(float type, side draft, adjustable main and idle jets)
Kohler carb part numbers G230500, G-220517, C-231738, B-231739, 41 053 01, 41 053 13, 41 053 18, 41 053 20
used on Kohler models K91, K141, K161, K181, M8.
|Kohler Adjustable Carb Initial Setting (turns out from lightly seated)|
|Engine Series||Low Idle (turns)||High Idle (turns)|
|K321||2 1/2||3 1/4|
|K341||2 1/2||3 1/2|
|M14||2 1/2||3 1/4|
|M16||2 1/2||3 1/2|
The Kohler part number is stamped on top of the carburetor or on the mounting flange (#1, white). The idle speed screw limits how far toward closed the throttle can travel (#1, red). The main fuel mixture adjusting screw (or needle) extends from the top of the carb (#1, yellow) down to the main jet in the carb bowl. The idle fuel mixture adjusting screw (#1, blue) extends directly to the primary idle fuel discharge port in the carb bore.
Fuel enters the carb via the fuel inlet fitting (#2, blue). The choke lever is at the air intake end (#2, yellow) and the throttle lever is at the top rear of the carb (#2, red). The fuel bowl (#2, white) holds a supply of fuel at a fixed level.
The float (#3) inside the fuel bowl maintains a constant level of fuel in the bowl. The float should sit parallel to the carburetor body when inverted. If it does not, the float can be adjusted by bending the tab which rides on the inlet needle. When the carb is held upright the float should hang down 1-1/32 inch from the carb body to the lowest point of the float. If it does not, the float can be adjusted by bending the tab which limits its drop.
Slide the float hinge pin (#4, blue) out either side and the float can be removed. Fuel for both the main and idle circuits enters through holes in the center pedestal (#4, green).
A baffle (#5) prevents fuel from splashing up into the bowl vent passage.
The bowl vent (#6, green) brings atmospheric pressure from the air intake. The inlet needle is pushed upward by the float into the brass inlet seat (#6, yellow) thereby slowing fuel flow into the bowl. The adjustable main jet (#6, red) meters how much fuel is delivered to the main and idle fuel circuits. The bowl gasket (#6, blue), separate from the baffle, provides a seal against leakage.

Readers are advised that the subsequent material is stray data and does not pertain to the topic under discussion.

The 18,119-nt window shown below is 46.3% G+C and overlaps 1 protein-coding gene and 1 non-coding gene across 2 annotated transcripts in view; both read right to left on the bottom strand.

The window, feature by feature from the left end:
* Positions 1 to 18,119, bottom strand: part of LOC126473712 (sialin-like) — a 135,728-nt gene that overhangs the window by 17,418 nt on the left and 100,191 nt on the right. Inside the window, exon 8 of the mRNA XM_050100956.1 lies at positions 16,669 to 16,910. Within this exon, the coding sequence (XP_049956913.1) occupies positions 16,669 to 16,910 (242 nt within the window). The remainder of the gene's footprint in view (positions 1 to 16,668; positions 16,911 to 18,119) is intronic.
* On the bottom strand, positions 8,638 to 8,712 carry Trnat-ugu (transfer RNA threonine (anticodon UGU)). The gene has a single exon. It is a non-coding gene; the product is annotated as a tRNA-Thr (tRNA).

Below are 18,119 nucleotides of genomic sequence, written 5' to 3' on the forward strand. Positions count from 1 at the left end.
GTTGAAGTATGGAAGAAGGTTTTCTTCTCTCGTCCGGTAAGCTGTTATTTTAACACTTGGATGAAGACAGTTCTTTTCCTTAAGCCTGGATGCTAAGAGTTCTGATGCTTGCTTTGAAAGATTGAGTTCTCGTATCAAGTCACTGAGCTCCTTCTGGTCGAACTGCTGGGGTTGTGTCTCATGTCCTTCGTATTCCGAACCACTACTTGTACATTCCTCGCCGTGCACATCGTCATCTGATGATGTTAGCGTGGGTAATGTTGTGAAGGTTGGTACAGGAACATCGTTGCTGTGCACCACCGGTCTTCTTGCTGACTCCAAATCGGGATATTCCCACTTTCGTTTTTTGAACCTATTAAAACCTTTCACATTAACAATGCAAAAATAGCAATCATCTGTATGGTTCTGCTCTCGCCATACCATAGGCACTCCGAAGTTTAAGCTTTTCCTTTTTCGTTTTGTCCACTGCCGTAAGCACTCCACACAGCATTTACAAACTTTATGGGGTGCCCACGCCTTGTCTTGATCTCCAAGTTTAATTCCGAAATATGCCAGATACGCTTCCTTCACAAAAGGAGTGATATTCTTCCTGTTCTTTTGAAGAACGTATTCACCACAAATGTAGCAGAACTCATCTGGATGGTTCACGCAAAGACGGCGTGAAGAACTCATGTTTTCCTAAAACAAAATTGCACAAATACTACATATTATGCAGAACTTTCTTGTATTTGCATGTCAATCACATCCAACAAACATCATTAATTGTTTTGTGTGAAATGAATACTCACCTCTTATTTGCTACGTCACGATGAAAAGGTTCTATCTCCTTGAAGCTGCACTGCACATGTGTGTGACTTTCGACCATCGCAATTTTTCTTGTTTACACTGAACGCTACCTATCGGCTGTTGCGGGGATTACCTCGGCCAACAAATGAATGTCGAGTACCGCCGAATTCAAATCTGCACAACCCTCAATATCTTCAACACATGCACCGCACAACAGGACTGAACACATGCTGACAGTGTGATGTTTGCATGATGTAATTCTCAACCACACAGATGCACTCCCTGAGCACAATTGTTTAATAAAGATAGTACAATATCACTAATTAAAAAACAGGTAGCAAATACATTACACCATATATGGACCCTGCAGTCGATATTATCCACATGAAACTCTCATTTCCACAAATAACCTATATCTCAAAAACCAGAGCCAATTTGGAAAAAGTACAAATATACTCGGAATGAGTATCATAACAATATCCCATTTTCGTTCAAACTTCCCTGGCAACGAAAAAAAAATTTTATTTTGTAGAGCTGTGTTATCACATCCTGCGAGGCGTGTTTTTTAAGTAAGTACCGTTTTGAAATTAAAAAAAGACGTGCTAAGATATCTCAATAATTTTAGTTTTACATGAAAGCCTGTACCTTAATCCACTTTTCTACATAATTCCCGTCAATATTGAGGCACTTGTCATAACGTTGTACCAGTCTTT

The inlet needle (#7, white) has a conical rubber tip that should form a fuel-tight seal with the inlet seat when pushed upward by the float.
The main fuel adjusting needle is a tube with several holes in its side and a closed pointed tip. The tip of the main fuel adjusting screw fits into the main jet, acting as a metering valve. The main jet is actually the bottom portion of the emulsion tube. The fuel flows around the tip and up through the tube where it mixes with air from the main air bleed. The mixture exits the tube at the nozzle and enters the venturi. The hole near the tip of the needle (#8, red) picks up fuel for the idle, or low speed, circuit. The idle fuel flows inside the needle, mixes with air drawn into the idle air bleeds (#8, yellow). This mixture exits at the top holes of the of the tube (#8, white).
The main air bleed (#9, yellow and red) delivers air to the emulsion tube where it mixes with the main fuel supply. The bowl vent (#9, green) connects the bowl to outside air. The venturi size is cast into the carb (#9, blue).
A fuel and air mixture that has traveled up through the main needle continues to the off-idle ports through a passage in the carb body (#10, red).
The idle fuel mixture exits the main needle (#11, white), flows through a passage in the body (#11, blue) and arrives at the off-idle ports behind a welch plug (#11, yellow). Depending on throttle position some fuel may be discharged into the intake airstream here while the remainder flows to the primary idle fuel discharge port metered by the idle fuel mixture adjusting screw (#11, red).
The idle fuel discharge ports deliver fuel into the carb throat. The primary port (#12, yellow) is directly opposite the mixture screw and operates when the throttle is very nearly closed. The off-idle, or secondary, port (#12, blue) is opposite the welch plug and delivers more fuel as the throttle plate opens slightly, until the main fuel circuit takes over. The edges of the throttle plate are chamfered. Mark the plate if it is to be removed and use threadlocker during assembly. 'K' is stamped on the plate and faces outward as shown (#12, red).
The edges of the choke plate are chamfered. Mark the plate if it is to be removed and use threadlocker during assembly. 'K' is stamped on the plate and faces outward as shown (#13, yellow). A detent spring and ball are used to hold the choke open.